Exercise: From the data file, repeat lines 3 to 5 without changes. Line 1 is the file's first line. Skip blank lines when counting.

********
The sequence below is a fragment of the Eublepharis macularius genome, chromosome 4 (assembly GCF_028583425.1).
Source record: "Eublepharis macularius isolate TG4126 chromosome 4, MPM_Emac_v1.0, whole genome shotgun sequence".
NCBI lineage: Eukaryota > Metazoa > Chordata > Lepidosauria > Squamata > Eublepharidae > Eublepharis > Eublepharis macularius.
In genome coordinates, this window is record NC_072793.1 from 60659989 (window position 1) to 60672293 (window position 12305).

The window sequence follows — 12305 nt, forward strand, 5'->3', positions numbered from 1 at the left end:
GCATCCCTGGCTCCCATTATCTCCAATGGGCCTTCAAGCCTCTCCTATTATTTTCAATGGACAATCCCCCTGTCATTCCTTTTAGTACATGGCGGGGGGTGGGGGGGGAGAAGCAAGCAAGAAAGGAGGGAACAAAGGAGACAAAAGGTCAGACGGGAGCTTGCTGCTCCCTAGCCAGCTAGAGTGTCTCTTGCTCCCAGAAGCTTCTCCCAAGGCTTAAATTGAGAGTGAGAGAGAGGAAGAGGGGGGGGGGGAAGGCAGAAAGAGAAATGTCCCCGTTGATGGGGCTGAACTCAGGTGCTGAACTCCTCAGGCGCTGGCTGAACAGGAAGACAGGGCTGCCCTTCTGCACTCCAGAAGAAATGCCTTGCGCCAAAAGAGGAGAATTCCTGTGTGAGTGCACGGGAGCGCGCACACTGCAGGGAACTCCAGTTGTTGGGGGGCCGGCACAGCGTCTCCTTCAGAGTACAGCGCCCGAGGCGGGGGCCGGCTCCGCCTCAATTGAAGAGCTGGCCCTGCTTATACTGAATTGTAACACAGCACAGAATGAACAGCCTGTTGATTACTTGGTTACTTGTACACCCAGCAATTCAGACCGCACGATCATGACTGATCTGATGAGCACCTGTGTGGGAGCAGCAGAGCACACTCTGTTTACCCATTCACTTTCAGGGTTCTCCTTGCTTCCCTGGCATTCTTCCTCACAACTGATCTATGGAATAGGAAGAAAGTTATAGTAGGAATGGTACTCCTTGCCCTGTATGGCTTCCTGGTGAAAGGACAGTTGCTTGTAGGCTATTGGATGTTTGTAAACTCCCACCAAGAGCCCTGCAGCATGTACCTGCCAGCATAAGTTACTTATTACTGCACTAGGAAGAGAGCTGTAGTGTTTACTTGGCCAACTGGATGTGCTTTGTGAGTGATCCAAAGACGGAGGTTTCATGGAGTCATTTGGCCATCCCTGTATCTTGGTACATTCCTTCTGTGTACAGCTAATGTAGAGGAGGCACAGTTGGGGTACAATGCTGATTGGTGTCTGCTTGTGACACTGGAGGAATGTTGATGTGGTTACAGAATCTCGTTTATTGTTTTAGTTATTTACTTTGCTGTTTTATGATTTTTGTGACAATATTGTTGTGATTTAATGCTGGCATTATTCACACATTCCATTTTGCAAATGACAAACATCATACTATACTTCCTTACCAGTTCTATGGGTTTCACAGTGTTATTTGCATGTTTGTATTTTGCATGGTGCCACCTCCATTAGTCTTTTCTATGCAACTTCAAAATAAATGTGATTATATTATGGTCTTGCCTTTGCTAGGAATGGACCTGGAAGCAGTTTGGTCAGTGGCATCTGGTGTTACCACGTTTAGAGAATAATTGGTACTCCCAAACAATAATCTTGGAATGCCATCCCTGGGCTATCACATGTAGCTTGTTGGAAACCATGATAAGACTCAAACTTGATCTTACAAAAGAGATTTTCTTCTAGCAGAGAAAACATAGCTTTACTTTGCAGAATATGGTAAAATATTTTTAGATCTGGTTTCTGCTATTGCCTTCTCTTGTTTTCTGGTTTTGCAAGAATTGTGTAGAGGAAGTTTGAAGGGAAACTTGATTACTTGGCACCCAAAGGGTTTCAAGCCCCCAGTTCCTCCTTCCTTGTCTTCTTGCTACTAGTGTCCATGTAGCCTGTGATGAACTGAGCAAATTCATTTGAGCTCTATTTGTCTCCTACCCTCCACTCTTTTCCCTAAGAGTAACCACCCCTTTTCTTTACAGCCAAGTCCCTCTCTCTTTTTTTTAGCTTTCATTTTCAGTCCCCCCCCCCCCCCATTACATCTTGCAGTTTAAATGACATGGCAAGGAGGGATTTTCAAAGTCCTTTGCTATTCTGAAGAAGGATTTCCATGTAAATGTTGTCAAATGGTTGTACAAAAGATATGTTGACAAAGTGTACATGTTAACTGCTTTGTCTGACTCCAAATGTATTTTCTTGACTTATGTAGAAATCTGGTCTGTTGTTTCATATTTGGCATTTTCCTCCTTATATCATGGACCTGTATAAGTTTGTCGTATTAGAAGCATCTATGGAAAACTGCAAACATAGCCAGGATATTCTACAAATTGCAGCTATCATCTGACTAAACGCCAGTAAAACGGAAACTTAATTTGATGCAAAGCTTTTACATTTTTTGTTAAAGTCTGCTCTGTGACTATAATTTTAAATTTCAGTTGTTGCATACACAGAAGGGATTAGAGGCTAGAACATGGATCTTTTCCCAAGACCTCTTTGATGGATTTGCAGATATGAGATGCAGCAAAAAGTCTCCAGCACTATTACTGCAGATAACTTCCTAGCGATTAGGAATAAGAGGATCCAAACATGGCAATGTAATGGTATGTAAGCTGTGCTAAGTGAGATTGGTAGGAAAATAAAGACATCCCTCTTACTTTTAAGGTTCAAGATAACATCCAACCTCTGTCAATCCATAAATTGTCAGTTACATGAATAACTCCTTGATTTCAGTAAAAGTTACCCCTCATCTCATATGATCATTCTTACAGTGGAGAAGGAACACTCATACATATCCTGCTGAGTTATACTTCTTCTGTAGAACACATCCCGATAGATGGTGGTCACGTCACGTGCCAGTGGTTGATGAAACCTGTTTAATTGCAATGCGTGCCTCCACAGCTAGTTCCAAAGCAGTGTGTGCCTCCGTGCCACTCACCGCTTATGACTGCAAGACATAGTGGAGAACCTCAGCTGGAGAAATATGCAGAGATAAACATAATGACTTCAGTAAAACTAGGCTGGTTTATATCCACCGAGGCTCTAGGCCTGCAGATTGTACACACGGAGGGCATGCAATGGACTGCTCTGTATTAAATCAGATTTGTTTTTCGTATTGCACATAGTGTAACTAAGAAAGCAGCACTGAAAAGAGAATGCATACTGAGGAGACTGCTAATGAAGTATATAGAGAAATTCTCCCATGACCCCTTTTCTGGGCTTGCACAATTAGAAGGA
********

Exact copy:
NCBI lineage: Eukaryota > Metazoa > Chordata > Lepidosauria > Squamata > Eublepharidae > Eublepharis > Eublepharis macularius.
In genome coordinates, this window is record NC_072793.1 from 60659989 (window position 1) to 60672293 (window position 12305).

The window sequence follows — 12305 nt, forward strand, 5'->3', positions numbered from 1 at the left end: